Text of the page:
To get back to Crowdsourcing for a minute, I love the idea: “Wikipedia for everything else.” And it’s happening whether we want it to or not, in our new world where the locus of community is less about geography or biological relationship than it is about affinity.

Jeff Howe made a great point in his opening keynote at this year’s Technology Conference: no matter how smart the people around you are, most of the smartest people work somewhere else.

Crowdsourcing, he went on to explain is a result of:

the perfect storm of the amateur renaissance, the open source revolution, democratization of production, and the rise of online community.

And most people have a desire to create something, whether it be beautiful photos, interesting designs, or an association magazine.

AND THAT’S ALL LOVELY, really it is, but I have to wonder: what about the people who lose not only their jobs, but their careers?

Sure, eventually you’re the last guy making buggy whips and then the industry folds because no one needs buggy whips anymore.

And my hands aren’t clean – I’m a sports blogger, and being a print sports journalist is already a low paying job. TV sportscasting is in no danger as long as they hold a monopoly on player, coach, game, and owner access.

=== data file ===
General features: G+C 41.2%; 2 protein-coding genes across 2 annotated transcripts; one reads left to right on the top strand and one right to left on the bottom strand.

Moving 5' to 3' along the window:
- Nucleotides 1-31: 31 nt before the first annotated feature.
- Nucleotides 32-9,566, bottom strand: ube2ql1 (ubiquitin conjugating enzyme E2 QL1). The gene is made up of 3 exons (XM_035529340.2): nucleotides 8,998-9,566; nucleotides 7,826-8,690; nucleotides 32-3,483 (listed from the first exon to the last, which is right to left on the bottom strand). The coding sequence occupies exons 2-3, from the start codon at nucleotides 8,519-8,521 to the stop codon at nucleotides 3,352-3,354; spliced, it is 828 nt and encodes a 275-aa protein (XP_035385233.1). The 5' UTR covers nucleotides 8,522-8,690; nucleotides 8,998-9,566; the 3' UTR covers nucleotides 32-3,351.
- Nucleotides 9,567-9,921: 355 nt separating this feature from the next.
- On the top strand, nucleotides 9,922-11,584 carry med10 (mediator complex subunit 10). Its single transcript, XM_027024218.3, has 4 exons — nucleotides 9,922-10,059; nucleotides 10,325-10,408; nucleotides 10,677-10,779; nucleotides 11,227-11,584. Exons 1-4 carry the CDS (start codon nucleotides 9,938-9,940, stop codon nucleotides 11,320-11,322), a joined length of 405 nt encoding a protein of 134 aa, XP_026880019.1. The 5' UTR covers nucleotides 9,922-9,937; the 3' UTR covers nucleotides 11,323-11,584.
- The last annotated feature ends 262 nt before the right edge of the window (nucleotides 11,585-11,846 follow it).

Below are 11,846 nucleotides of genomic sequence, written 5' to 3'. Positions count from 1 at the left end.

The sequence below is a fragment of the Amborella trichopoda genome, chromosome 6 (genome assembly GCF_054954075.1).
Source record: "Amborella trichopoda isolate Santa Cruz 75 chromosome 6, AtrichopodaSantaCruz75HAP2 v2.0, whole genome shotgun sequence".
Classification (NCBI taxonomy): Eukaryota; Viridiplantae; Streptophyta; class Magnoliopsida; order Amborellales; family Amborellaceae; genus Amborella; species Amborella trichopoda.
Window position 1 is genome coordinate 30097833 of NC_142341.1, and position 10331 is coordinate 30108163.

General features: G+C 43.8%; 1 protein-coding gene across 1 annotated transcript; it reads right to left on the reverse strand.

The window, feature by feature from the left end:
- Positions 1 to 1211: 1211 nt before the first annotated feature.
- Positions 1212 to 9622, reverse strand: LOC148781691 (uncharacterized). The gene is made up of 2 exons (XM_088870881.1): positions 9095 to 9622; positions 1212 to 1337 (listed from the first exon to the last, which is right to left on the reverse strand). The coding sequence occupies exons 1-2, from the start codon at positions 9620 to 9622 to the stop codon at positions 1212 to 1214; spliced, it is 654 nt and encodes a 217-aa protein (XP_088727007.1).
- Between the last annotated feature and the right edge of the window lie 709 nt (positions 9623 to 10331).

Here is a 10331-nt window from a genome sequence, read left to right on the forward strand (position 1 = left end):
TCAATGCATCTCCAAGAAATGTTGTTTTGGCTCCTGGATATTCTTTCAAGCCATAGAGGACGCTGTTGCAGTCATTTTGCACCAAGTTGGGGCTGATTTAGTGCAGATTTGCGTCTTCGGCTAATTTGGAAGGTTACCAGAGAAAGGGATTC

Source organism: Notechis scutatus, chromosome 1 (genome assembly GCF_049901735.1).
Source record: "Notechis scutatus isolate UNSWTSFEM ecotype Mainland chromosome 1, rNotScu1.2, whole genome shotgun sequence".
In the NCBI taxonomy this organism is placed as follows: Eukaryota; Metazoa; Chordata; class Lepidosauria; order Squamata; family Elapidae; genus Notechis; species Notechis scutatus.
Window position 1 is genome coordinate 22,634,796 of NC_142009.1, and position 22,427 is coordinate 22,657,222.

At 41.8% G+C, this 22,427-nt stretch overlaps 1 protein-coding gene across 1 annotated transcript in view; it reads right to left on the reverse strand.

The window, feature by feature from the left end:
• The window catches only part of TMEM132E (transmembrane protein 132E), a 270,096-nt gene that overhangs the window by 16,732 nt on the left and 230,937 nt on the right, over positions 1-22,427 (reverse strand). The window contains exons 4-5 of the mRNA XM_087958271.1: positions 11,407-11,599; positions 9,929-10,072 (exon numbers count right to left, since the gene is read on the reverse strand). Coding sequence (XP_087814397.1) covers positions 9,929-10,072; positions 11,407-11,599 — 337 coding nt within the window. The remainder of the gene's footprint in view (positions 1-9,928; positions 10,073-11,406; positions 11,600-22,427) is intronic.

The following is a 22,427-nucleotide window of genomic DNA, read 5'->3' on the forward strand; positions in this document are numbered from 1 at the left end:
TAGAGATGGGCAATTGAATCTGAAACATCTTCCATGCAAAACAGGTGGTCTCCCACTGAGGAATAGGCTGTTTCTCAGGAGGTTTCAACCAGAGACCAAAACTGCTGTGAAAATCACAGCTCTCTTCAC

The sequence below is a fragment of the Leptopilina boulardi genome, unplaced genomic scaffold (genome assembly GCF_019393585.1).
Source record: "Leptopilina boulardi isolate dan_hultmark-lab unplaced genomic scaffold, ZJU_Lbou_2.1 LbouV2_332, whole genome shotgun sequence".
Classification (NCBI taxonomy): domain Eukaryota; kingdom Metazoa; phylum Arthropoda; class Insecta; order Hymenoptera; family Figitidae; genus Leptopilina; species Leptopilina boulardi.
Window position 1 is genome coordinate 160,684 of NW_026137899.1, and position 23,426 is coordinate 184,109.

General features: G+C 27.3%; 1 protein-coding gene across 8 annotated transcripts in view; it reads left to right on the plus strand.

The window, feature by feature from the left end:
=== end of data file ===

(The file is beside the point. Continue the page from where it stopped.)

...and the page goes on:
But it worried me that Jeff Howe had no answer, which seems to me to be the crux of the matter: there are some highly technical skills that probably can’t be crowdsourced. But if there’s always someone willing to do what I do for free, then what?

I don’t have any answers either, but I think it’s a conversation that needs to be engaged.

One thought on “Crowdsourcing”

  • REALLY good point, and something I wonder about frequently. I used to be a freelance writer. Now I still write, but I don't get paid for it. There are other non-cash incentives to writing for free, but you can't support yourself or your kids on links, blog page views or more Twitter followers.

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